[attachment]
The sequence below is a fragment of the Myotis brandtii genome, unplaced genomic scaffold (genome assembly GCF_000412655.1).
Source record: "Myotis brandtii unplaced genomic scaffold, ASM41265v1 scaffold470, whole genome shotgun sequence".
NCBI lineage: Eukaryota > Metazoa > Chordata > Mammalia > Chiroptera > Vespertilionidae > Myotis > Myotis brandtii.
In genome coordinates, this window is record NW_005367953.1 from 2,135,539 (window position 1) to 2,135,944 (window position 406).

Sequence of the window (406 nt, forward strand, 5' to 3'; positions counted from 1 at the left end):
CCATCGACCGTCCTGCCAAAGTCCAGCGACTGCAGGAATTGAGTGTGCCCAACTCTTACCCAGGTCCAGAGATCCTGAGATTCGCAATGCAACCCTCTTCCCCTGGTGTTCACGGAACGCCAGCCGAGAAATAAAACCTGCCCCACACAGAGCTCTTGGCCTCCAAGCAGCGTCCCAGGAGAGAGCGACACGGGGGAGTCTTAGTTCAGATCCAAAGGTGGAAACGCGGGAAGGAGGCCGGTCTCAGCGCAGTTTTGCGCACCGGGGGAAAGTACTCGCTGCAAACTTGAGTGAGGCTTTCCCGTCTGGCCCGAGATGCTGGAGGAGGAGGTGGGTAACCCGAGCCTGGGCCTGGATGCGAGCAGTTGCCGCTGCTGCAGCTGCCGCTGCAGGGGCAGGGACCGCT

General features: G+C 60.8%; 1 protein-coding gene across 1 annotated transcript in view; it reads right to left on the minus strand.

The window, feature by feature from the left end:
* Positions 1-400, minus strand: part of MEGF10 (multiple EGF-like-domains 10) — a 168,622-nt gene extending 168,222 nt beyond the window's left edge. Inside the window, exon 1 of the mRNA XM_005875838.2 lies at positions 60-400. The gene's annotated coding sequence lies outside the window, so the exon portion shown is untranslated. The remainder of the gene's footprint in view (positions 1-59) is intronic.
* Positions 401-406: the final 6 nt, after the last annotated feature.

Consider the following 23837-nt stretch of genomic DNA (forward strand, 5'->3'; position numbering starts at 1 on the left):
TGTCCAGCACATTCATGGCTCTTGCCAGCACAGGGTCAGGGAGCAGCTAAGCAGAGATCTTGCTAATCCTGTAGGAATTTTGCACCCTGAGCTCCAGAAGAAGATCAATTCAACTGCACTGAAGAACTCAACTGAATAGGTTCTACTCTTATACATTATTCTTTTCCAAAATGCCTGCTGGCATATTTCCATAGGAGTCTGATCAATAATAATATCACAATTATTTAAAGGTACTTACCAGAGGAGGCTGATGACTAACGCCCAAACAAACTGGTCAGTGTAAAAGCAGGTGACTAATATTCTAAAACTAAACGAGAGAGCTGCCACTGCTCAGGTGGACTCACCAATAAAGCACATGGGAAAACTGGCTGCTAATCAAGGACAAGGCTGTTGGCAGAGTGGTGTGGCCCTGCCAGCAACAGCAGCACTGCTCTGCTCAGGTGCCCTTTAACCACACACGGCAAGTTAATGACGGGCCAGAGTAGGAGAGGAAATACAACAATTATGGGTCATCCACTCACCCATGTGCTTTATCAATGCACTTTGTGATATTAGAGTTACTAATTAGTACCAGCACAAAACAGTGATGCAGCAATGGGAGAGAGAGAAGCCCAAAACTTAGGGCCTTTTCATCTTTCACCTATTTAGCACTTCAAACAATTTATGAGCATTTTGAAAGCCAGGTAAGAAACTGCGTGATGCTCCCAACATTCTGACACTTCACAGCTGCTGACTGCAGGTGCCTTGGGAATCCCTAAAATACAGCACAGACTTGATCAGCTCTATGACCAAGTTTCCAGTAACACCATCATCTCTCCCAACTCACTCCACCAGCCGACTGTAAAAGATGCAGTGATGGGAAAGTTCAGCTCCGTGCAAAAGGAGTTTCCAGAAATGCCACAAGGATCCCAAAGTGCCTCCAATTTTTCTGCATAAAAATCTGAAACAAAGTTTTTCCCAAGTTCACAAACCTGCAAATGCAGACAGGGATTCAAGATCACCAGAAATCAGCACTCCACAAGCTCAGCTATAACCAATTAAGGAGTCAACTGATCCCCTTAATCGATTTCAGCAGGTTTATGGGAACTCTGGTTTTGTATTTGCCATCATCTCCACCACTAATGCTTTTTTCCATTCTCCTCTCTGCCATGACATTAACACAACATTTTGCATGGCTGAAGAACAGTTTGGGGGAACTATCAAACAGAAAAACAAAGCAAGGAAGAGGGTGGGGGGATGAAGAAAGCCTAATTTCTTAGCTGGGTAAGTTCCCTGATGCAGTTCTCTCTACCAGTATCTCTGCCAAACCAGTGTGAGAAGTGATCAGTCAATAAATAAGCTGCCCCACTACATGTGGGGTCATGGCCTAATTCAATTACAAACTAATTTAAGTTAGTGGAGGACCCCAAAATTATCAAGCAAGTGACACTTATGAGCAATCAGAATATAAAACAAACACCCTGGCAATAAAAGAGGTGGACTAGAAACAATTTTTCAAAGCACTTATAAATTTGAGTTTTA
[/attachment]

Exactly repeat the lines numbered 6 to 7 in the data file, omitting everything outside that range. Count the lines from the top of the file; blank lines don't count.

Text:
CCATCGACCGTCCTGCCAAAGTCCAGCGACTGCAGGAATTGAGTGTGCCCAACTCTTACCCAGGTCCAGAGATCCTGAGATTCGCAATGCAACCCTCTTCCCCTGGTGTTCACGGAACGCCAGCCGAGAAATAAAACCTGCCCCACACAGAGCTCTTGGCCTCCAAGCAGCGTCCCAGGAGAGAGCGACACGGGGGAGTCTTAGTTCAGATCCAAAGGTGGAAACGCGGGAAGGAGGCCGGTCTCAGCGCAGTTTTGCGCACCGGGGGAAAGTACTCGCTGCAAACTTGAGTGAGGCTTTCCCGTCTGGCCCGAGATGCTGGAGGAGGAGGTGGGTAACCCGAGCCTGGGCCTGGATGCGAGCAGTTGCCGCTGCTGCAGCTGCCGCTGCAGGGGCAGGGACCGCT

General features: G+C 60.8%; 1 protein-coding gene across 1 annotated transcript in view; it reads right to left on the minus strand.